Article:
If you haven’t heard yet, Bill 96 is a piece of legislation that aims to mandate the use of the French language when accessing government services (with the exception of healthcare).
Enforcement of the bill is complicated, because there are two groups of Quebec residents (“historic” English-speakers who were educated in English, and immigrants who’ve been in Quebec for less than six months) who are still allowed to access English-speaking services.
That means that on paper, game developers headed to Quebec from other regions or countries will have six months to get caught up on la langue Française after moving to the area. That’s not an easy task, made harder if they have to do so while helping build games with primarily English-speaking teams.
Bidding Quebec adieu
Some developers (like an anonymous one named “Remy”) told the CBC that they accepted employment at Quebec-area studios because they were told that learning French was “optional,” and that their coworkers would mostly be speaking English. He says that he knows several developers making plans to abandon the region.
Unity senior partner relations manager Osama Dorias (formerly of WB Games Montréal) explained that he’s been advising colleagues only to take jobs in the area if they speak French. “It’s like night and day. I shifted from being an advocate for people to move here, to warning people away,” he stated.
Even though many game developers pass through Montréal’s university system, Dorias says that they’re likely to leave the city if they get better offers from developers in the United States or Sweden.
The Guilde du jeu vidéo du Québec, a nonprofit organization representing Canadian studios, says that it supports the spirit of Bill 96 but is also worried about its impact. Representative Christopher Chancey told the CDC that the organization fears the bill’s passing will send a message to international game developers that other cultures aren’t welcome in the province.
It’s worth noting that Quebec-area game studios appear to have not previously emphasized the need to learn French among international hirees. Part of the issue being faced by game studios may be that they have not built up any services to help developers learn French despite it being the official business language of Quebec since 1977.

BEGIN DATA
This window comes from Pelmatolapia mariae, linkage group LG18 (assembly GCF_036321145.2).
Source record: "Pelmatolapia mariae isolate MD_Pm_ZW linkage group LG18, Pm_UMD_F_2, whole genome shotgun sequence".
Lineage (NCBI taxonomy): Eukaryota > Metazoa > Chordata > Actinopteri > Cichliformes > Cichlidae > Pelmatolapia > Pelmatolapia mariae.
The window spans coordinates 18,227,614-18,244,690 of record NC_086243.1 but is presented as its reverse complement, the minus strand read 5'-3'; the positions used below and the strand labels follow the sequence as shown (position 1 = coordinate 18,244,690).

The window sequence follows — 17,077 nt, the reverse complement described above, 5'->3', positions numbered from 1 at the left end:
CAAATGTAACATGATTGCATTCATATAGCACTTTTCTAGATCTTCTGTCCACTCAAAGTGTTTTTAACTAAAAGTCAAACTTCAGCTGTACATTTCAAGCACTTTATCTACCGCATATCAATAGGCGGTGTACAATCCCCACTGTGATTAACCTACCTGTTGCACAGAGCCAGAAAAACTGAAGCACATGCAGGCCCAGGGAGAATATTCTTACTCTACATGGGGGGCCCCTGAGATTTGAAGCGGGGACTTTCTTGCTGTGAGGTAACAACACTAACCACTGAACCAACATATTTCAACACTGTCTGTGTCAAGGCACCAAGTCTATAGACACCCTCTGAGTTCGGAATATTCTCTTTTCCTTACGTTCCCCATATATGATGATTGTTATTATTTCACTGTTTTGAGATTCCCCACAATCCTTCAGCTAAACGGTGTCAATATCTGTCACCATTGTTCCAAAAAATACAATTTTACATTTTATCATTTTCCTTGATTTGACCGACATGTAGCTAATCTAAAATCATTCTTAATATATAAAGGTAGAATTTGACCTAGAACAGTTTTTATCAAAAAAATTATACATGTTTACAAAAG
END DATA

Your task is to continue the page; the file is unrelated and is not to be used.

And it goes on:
The repercussions of Bill 96 are causing headaches for Quebec residents in all walks of life, as the bill also changes the rules for filing contracts, access to 311 services, and more.
Developers not familiar with Quebec or other Francophone countries may not be aware of the cultural conflict that surrounds the French language. In both France and Quebec, many French speakers take extreme effort to allow the language to be overtaken by English language usage. These actions range from specialized language for video game industry terms (mostly harmless, also charming) to public condemnations of multiculturalism (possibly harmful, tacking too closely toward xenophobia).
Part of this conflict even manifested during revelations about allegations of abuse at Ubisoft’s Canadian studios. In 2020, associate producer Stephane Mehay was accused of refusing to speak English to some colleagues in order to exclude them from conversations. He even would allegedly insult them in French, thinking that they could not understand his words.
It isn’t fair to cast the English language as a victim in this scenario, (it’s still the most-spoken language in the world, only rivaled by Mandarin and Hindi). However, Canada’s game development boom over the last decade has been partly centered in the Montréal area, and such growth could be impacted if the region is unable to attract English-speaking talent.
The Guilde du jeu vidéo du Québec and other developers hope that the government will recognize the potential damage, and are open to the idea of extending the timeline for new immigrants to learn the French language. Hopefully the architects of Bill 96 will heed their warnings and work to adjust the impact on immigrants, rather than dictate a six-month timeline to learn a whole new language.